Someone really needs to take sslsniff and turn it into a proper administrative tool. Admittedly it currently works through an IE mistake, but sysadmins can configure computers on the network to believe that you are a valid CA.

Re: (OT) Webservices - really progress?
by dws (Chancellor) on Aug 24, 2002 at 16:43 UTC
    An administrator ... would have to close port 80 as soon as a mechnism to execute arbitrary functions is available on it.

    This is a bit misleading, since web services aren't about executing arbitrary functions. (Though a poorly implemented SOAP server can do nearly that.) Web Services will most likely deploy within an Intranet or VPN. Living out in the wild may prove to be the exception.

    I suspect the author of that letter to the editor is miffed that his favorite protocol is no longer on the top of theheap.

      SOAP means Simple Object Access Protocol; it is nothing but a fancy remote procedure call mechanism.

      Granted living out in the wild and totally open to anyone will likely be an exception. However, webservices are touted as the tool for electronic B2B and as such, they will have to live in semi-private situations in the wild where they aren't necessarily open to anyone, but certainly accessible.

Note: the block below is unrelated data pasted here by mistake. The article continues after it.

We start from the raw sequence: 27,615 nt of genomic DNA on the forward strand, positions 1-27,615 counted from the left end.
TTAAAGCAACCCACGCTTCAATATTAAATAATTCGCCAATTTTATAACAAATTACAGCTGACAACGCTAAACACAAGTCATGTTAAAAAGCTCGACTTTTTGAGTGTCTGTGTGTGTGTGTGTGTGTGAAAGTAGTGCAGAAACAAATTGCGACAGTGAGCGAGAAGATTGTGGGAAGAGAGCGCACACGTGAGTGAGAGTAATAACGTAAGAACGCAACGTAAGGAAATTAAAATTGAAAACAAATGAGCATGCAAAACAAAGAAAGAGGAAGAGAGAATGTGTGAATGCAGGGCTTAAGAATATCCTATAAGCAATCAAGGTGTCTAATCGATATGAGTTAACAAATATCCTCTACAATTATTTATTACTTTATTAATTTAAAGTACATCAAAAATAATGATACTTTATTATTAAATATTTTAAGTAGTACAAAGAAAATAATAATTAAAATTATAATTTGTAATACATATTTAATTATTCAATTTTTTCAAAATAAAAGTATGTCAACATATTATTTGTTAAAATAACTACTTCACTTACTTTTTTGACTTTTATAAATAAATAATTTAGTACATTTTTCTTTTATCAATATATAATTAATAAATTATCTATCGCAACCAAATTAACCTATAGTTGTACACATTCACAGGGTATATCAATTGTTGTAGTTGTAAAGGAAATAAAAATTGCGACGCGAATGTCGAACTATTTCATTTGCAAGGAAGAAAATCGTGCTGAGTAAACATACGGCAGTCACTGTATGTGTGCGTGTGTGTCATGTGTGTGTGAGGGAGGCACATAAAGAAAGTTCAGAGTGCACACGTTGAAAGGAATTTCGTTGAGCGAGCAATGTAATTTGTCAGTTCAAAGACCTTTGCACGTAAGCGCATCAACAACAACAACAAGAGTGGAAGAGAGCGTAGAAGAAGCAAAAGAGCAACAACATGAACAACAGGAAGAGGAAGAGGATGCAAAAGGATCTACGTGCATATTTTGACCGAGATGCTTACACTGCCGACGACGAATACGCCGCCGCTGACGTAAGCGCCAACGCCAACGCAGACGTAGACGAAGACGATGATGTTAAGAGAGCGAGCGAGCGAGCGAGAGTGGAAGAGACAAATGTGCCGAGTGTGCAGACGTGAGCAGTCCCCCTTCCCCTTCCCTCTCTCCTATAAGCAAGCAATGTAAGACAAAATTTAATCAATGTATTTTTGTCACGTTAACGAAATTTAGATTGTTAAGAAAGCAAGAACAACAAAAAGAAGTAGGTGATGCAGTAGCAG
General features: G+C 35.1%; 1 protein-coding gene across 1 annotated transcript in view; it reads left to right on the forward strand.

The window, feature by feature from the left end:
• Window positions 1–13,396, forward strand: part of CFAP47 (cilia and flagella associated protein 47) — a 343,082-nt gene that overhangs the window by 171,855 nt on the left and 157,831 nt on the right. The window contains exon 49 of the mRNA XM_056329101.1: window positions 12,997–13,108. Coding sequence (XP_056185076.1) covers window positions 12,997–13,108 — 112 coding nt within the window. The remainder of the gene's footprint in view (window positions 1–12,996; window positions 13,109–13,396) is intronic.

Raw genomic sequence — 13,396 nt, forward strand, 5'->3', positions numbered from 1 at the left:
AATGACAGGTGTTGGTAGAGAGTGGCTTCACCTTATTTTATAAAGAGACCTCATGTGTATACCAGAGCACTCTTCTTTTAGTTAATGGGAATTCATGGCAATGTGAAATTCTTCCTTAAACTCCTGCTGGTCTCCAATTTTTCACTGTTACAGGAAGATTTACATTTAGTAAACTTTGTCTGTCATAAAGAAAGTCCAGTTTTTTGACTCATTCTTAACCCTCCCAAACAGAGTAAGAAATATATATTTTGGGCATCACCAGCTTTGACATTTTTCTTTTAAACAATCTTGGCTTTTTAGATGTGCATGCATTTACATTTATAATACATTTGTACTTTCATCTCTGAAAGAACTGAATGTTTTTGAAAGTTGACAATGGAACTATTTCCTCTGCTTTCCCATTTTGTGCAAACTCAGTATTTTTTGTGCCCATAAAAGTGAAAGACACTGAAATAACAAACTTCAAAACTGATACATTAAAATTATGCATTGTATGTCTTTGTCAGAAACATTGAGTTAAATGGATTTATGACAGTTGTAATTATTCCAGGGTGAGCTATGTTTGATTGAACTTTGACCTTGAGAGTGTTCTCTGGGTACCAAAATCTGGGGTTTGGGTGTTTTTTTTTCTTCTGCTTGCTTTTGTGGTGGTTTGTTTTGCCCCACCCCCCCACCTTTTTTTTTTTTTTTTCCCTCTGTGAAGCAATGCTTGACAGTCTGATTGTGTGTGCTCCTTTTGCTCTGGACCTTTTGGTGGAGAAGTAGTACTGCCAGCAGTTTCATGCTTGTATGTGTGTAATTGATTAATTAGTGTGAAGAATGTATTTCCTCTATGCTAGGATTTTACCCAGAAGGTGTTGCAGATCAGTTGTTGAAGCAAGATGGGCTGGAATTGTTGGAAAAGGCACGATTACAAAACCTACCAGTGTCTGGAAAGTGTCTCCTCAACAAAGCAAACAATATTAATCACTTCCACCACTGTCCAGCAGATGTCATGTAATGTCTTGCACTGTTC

Makeshifts last the longest.

        SOAP means Simple Object Access Protocol; it is nothing but a fancy remote procedure call mechanism.

        Yes. This means that a correct implementation can only invoke a remote procedure by identifier. Unfortunately, at least one buggy implementation has allowed callers to invoke arbitrary Perl code on the server. This muddies the waters.

Re: (OT) Webservices - really progress?
by djantzen (Priest) on Aug 24, 2002 at 21:00 UTC

    I guess I see this principally as a problem of marketing in at least the following senses:

    First, what Microsoft is doing right now in pushing SOAP as an integral part of .NET, and with it Webservices, is wrapping up older techologies (i.e., XML-RPC, the JVM) under a single product (or product "namespace" for all its ambiguity), and by selling these once disparate technologies (by which I mean flexible and independent ;) together they ensure their hegemony for another decade because to buy into one you must buy into all.